Investigators claim to have enough evidence to prove Serebrennikov guilty of fraudRussian Politics & Diplomacy August 22, 21:35
Washington tries to use events in Khan Shaykhun to justify its strike on Syria — MoscowRussian Politics & Diplomacy August 22, 21:31
Egypt to receive 15 Russian 'Alligator' helicopters in 2017Military & Defense August 22, 19:57
Christophe de Margerie LNG tanker covers Northern Sea Route in record 6.5 daysBusiness & Economy August 22, 19:32
Kirill Serebrennikov dismisses fraud accusations as absurdSociety & Culture August 22, 19:18
From climate to transport: Arctic projects of Russian and Japanese scientistsBusiness & Economy August 22, 19:10
Trump’s Afghan strategy implies attempts to address issues by military means — analystWorld August 22, 19:00
Russian defense chief tests new neural network-based combat moduleMilitary & Defense August 22, 18:41
Poroshenko seeks to discuss alleged nuclear missile supplies to North Korea in UNWorld August 22, 18:31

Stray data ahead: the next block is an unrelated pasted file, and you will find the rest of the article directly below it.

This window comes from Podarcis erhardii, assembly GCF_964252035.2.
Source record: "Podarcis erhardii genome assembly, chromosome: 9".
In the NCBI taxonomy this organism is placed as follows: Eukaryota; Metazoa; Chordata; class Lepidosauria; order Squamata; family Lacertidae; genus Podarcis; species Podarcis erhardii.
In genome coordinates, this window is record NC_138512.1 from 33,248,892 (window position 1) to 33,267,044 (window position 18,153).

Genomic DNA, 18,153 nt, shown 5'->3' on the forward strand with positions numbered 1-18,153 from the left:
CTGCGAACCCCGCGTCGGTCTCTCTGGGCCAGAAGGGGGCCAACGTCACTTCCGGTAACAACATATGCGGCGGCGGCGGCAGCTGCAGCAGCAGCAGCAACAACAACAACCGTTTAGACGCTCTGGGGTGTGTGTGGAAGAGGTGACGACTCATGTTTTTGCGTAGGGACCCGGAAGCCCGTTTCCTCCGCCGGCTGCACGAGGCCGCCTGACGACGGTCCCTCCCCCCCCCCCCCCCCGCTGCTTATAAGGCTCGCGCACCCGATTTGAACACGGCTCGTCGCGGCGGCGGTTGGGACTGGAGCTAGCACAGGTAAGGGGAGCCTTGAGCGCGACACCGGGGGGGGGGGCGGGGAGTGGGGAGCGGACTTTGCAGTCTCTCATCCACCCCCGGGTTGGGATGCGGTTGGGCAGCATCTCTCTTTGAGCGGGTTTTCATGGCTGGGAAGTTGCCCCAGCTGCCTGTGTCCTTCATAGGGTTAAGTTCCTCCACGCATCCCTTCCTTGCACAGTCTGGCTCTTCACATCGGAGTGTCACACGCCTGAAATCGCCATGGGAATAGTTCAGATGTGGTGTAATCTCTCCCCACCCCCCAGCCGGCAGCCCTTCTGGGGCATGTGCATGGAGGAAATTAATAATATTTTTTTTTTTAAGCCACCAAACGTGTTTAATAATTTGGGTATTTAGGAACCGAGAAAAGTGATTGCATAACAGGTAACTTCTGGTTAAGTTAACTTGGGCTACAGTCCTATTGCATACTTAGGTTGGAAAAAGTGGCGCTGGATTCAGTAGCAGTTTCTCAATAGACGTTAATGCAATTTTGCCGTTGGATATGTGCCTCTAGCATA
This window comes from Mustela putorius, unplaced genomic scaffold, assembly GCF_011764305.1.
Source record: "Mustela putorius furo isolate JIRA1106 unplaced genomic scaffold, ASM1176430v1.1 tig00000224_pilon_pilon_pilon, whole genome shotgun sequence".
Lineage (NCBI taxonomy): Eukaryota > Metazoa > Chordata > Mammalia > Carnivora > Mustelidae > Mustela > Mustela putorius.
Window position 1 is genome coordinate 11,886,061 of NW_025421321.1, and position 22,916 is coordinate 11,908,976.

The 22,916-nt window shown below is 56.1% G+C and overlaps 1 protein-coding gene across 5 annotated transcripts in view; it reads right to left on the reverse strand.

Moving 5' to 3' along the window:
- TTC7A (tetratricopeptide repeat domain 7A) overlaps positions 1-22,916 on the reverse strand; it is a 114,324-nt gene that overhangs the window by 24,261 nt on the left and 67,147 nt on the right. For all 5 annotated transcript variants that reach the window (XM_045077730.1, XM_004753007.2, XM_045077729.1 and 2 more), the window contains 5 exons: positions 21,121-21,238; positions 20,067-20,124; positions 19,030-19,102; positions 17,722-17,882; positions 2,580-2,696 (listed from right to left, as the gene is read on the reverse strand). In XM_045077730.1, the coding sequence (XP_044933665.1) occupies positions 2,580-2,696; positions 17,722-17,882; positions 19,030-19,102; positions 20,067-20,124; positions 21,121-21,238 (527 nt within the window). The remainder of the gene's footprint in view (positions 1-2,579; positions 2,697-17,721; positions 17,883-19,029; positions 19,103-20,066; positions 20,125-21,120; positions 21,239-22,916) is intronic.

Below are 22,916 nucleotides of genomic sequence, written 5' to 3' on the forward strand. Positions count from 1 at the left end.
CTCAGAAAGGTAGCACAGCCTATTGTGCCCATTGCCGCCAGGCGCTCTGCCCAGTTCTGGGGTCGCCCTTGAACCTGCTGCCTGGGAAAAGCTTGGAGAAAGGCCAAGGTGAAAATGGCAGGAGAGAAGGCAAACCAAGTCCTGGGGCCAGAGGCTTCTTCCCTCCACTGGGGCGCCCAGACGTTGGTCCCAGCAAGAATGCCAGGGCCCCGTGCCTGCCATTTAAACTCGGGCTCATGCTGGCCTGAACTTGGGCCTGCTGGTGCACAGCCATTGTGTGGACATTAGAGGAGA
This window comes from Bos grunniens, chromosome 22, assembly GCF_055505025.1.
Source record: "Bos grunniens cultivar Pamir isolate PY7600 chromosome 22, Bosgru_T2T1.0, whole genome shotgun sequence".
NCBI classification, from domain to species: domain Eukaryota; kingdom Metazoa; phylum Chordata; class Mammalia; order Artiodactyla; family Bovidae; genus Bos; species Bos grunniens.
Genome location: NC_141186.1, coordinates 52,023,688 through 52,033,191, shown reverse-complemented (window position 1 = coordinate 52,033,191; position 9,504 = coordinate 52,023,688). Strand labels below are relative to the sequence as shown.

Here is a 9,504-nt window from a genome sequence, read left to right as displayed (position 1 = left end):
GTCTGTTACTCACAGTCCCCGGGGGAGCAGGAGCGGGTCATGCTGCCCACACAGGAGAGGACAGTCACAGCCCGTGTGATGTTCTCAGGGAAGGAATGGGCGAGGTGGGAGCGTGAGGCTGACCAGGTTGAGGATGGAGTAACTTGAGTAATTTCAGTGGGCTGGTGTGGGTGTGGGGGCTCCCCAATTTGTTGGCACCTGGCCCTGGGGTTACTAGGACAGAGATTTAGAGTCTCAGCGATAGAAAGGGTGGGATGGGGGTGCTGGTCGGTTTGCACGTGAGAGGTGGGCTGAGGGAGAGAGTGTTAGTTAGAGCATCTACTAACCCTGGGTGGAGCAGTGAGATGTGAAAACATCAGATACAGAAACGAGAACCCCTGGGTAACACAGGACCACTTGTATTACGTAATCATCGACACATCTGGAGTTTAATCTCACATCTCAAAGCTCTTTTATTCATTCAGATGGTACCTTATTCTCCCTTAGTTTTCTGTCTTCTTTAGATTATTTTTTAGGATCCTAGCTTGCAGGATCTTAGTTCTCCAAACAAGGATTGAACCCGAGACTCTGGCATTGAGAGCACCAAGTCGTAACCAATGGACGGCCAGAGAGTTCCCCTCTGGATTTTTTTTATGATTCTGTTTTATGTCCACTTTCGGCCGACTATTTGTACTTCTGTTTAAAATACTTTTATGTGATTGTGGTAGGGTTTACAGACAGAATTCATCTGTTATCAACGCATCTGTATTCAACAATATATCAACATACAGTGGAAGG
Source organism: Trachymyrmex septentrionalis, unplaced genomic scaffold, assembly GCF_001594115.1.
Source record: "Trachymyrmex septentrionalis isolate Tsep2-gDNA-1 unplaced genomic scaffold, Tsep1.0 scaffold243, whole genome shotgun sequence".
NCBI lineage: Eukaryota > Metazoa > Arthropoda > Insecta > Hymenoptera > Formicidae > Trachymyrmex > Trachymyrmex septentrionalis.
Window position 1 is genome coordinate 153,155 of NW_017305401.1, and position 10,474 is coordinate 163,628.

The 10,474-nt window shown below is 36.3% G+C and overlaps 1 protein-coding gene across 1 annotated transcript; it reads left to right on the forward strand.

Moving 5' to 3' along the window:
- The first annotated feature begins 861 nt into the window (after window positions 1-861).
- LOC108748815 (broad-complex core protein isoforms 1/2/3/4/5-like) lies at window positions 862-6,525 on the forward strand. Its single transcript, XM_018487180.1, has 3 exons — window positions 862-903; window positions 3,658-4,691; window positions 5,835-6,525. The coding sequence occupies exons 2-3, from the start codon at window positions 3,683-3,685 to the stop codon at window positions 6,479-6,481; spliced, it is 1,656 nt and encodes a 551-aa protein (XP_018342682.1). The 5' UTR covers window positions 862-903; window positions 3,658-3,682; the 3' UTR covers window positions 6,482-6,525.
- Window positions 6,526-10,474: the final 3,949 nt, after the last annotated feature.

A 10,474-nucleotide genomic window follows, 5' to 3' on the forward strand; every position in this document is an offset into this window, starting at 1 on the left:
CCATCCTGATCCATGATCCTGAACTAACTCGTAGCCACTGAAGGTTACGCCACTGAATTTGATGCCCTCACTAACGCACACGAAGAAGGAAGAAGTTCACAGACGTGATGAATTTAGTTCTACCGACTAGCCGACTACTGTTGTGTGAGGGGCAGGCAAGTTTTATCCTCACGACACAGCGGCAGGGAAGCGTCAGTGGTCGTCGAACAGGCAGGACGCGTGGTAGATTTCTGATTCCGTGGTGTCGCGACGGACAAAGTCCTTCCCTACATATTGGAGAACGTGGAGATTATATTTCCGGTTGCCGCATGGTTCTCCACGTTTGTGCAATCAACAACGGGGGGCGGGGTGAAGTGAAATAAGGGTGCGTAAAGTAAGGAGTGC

MOSCOW, October 15. /TASS/. Russian-speaking hackers earned an estimated $2.5 billion between mid-2013 and mid-2014 using criminal tactics to attack Russian banks.
According to security researchers from Russian cybercrime investigations firm Group-IB, about 4% of financial institutions in the country were hit by cyber attacks over 12 months.
In 70% of cases, banks learnt about these incidents from external specialists, said Dmitry Volkov, head of Group-IB's investigation department. And only in 3% of cases had IT experts detected a hacker attack in time to take immediate action.
Even companies demonstrating a high level of information security control did not always manage to avoid problems, Volkov said.
As the threat of security breaches continues to grow, the types of attacks are becoming more diverse and complex. Traditional distributed denial-of-service (DDoS) attacks are now giving way to more sophisticated methods.
An increasing number of cyber attacks are targeting bank cash machines. Cybercriminals install malicious software onto the machine using the ATM's CD drive. Once the malware is installed on the machine, the cybercriminal can enter a special code to unlock the machine and dispense the cash.